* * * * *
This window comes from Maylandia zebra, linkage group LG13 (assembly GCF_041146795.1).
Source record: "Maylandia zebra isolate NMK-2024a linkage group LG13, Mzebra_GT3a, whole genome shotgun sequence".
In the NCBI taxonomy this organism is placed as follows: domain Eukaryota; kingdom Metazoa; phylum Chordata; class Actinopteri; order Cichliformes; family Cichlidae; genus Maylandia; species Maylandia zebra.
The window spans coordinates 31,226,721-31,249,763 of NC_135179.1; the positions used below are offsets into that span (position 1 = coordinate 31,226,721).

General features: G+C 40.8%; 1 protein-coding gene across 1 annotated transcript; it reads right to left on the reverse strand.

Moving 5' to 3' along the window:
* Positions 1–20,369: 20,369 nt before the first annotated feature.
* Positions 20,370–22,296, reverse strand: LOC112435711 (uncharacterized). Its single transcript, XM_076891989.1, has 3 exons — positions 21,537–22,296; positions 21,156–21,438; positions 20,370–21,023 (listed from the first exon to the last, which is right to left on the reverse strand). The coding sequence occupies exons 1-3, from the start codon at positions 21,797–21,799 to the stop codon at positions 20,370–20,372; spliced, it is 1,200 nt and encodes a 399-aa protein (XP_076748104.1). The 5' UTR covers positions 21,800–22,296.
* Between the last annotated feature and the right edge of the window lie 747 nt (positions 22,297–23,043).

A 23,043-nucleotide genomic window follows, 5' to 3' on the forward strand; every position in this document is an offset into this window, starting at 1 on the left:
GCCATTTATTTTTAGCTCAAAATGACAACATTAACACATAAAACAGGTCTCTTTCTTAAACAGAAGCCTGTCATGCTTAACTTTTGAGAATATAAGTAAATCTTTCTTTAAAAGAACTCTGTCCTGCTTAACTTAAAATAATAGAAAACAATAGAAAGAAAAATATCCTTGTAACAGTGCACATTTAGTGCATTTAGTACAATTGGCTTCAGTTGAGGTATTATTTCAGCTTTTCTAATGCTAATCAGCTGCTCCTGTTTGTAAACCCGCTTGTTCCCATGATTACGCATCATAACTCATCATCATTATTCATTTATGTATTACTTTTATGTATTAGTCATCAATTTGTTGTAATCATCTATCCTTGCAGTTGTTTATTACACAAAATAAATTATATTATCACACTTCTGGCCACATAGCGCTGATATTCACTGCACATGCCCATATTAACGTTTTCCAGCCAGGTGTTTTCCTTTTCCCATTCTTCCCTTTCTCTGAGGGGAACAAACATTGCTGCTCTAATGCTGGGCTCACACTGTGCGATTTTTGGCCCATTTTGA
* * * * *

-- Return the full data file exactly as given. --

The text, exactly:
This window comes from Maylandia zebra, linkage group LG13 (assembly GCF_041146795.1).
Source record: "Maylandia zebra isolate NMK-2024a linkage group LG13, Mzebra_GT3a, whole genome shotgun sequence".
In the NCBI taxonomy this organism is placed as follows: domain Eukaryota; kingdom Metazoa; phylum Chordata; class Actinopteri; order Cichliformes; family Cichlidae; genus Maylandia; species Maylandia zebra.
The window spans coordinates 31,226,721-31,249,763 of NC_135179.1; the positions used below are offsets into that span (position 1 = coordinate 31,226,721).

General features: G+C 40.8%; 1 protein-coding gene across 1 annotated transcript; it reads right to left on the reverse strand.

Moving 5' to 3' along the window:
* Positions 1–20,369: 20,369 nt before the first annotated feature.
* Positions 20,370–22,296, reverse strand: LOC112435711 (uncharacterized). Its single transcript, XM_076891989.1, has 3 exons — positions 21,537–22,296; positions 21,156–21,438; positions 20,370–21,023 (listed from the first exon to the last, which is right to left on the reverse strand). The coding sequence occupies exons 1-3, from the start codon at positions 21,797–21,799 to the stop codon at positions 20,370–20,372; spliced, it is 1,200 nt and encodes a 399-aa protein (XP_076748104.1). The 5' UTR covers positions 21,800–22,296.
* Between the last annotated feature and the right edge of the window lie 747 nt (positions 22,297–23,043).

A 23,043-nucleotide genomic window follows, 5' to 3' on the forward strand; every position in this document is an offset into this window, starting at 1 on the left:
GCCATTTATTTTTAGCTCAAAATGACAACATTAACACATAAAACAGGTCTCTTTCTTAAACAGAAGCCTGTCATGCTTAACTTTTGAGAATATAAGTAAATCTTTCTTTAAAAGAACTCTGTCCTGCTTAACTTAAAATAATAGAAAACAATAGAAAGAAAAATATCCTTGTAACAGTGCACATTTAGTGCATTTAGTACAATTGGCTTCAGTTGAGGTATTATTTCAGCTTTTCTAATGCTAATCAGCTGCTCCTGTTTGTAAACCCGCTTGTTCCCATGATTACGCATCATAACTCATCATCATTATTCATTTATGTATTACTTTTATGTATTAGTCATCAATTTGTTGTAATCATCTATCCTTGCAGTTGTTTATTACACAAAATAAATTATATTATCACACTTCTGGCCACATAGCGCTGATATTCACTGCACATGCCCATATTAACGTTTTCCAGCCAGGTGTTTTCCTTTTCCCATTCTTCCCTTTCTCTGAGGGGAACAAACATTGCTGCTCTAATGCTGGGCTCACACTGTGCGATTTTTGGCCCATTTTGA